Recent research shows that hospitals are the highest risk for data breaches. The third annual benchmark study on patient privacy found that 45% of healthcare organizations had suffered more than five data breaches. This is an increase from 29% in 2010. In the majority of cases, 46%, the cause of the data breach was a lost or stolen computing device. Employee carelessness and business associate mistakes were tied for the second most likely cause.
Healthcare IT News put together a list of the top 10 healthcare data breaches of 2012 listed below:
As we move into 2013, health care organizations can help prevent data breaches by maintaining tight control over organizational computing assets containing Protected Health Information (PHI) since this is the highest cause of breaches. They should also be concerned with employee security training and require higher security standards of business associates. Last but not least, HIPAA compliance is a must.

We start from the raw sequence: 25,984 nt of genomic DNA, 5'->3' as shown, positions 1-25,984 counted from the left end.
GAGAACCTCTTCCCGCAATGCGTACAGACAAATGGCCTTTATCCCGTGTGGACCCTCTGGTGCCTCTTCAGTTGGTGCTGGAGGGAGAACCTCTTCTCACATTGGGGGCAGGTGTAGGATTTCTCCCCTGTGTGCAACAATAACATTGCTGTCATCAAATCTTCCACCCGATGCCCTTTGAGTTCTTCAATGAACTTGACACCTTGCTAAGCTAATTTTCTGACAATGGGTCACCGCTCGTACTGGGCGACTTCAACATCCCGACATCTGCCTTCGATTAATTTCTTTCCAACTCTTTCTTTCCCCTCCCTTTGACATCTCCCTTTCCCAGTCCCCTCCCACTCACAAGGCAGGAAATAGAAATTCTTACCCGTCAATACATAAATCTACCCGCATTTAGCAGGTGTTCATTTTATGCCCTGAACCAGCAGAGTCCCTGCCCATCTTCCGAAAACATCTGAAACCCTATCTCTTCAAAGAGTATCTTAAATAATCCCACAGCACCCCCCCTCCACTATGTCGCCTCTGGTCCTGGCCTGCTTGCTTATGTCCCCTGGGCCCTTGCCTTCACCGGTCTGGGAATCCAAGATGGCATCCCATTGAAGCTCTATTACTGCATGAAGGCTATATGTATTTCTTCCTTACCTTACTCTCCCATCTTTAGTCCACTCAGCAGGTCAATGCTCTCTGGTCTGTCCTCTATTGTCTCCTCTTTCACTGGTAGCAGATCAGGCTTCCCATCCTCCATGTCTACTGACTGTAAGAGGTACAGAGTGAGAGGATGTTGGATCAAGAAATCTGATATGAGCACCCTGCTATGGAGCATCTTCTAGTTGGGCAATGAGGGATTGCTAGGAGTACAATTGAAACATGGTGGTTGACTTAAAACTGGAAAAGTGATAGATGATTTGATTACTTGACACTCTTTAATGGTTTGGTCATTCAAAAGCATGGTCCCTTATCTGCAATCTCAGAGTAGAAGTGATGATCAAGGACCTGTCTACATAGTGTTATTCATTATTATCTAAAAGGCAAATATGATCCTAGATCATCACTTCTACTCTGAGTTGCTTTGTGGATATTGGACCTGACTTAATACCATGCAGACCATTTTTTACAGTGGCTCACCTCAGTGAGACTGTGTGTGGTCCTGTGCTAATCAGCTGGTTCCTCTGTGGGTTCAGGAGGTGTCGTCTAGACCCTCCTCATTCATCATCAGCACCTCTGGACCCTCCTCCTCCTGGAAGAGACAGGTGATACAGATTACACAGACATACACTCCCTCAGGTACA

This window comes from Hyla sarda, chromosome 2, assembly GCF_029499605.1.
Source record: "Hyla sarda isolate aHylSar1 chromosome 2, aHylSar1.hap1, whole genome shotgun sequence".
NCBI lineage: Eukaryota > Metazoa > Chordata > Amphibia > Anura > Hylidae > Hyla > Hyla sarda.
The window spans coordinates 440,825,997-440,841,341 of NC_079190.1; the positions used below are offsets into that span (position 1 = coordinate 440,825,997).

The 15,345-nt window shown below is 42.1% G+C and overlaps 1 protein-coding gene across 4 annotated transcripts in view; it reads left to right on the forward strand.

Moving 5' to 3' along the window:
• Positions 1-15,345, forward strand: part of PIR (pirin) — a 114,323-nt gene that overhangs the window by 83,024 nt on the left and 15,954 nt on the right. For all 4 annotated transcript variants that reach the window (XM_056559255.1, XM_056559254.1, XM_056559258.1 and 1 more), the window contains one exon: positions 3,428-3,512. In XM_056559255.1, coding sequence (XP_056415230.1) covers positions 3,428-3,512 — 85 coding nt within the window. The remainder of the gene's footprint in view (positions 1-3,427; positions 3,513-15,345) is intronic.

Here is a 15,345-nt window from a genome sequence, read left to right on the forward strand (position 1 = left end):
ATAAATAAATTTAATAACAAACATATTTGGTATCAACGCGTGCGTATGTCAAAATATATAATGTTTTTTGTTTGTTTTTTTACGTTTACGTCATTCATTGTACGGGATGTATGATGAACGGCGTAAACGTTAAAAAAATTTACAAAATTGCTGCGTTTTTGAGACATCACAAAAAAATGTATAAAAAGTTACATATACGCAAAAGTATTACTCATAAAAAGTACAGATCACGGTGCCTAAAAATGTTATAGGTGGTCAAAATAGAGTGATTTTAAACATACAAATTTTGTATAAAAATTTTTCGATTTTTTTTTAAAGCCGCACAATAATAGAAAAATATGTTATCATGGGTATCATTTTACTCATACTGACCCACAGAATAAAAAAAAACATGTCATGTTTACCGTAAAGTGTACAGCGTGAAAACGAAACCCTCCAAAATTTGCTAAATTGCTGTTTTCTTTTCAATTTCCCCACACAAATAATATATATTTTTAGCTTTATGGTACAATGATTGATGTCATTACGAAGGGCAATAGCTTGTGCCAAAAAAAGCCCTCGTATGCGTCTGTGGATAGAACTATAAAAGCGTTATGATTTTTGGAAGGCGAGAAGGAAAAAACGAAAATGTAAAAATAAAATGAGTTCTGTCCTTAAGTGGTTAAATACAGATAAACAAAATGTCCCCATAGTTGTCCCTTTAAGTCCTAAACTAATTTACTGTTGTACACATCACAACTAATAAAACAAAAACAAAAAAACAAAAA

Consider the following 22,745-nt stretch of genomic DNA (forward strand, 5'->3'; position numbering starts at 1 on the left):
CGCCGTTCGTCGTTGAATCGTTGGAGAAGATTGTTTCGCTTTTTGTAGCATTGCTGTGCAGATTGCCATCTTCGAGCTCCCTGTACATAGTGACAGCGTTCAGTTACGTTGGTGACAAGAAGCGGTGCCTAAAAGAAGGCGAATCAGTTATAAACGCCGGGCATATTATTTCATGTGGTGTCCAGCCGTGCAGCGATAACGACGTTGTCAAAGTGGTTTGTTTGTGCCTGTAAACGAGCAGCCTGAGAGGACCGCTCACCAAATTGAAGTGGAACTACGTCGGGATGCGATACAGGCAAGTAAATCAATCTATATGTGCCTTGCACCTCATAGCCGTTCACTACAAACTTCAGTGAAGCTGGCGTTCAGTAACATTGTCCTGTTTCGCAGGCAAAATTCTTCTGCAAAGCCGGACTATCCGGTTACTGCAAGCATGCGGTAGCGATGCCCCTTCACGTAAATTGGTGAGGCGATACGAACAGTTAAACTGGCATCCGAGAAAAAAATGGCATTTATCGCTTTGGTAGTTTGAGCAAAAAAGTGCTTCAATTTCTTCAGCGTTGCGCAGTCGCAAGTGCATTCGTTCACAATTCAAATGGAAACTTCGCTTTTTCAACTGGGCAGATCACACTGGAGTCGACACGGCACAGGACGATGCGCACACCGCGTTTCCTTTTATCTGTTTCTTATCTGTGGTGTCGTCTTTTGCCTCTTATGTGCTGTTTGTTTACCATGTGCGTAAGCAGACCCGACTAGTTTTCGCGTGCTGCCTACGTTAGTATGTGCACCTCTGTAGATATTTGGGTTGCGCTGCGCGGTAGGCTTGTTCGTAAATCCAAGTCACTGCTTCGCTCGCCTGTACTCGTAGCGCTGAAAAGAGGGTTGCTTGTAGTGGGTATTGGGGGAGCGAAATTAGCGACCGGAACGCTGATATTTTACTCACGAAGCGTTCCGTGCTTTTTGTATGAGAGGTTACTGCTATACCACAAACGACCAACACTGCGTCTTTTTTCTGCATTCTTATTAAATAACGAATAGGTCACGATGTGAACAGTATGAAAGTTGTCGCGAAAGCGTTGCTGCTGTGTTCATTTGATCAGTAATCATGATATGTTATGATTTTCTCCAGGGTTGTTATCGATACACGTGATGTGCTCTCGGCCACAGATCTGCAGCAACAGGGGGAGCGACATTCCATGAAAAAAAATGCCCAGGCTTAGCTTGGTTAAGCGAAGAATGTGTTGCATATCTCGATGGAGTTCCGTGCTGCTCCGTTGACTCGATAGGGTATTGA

When a data breach or cyber security incident does occur, the impact can be minimized if clear direction for handling the breach has been given through incident response plans. It is also important to know when to call for outside help. Identify providers of breach response services and computer forensic services and have their information at hand to minimize the scope and impact of a data breach or cyber security incident.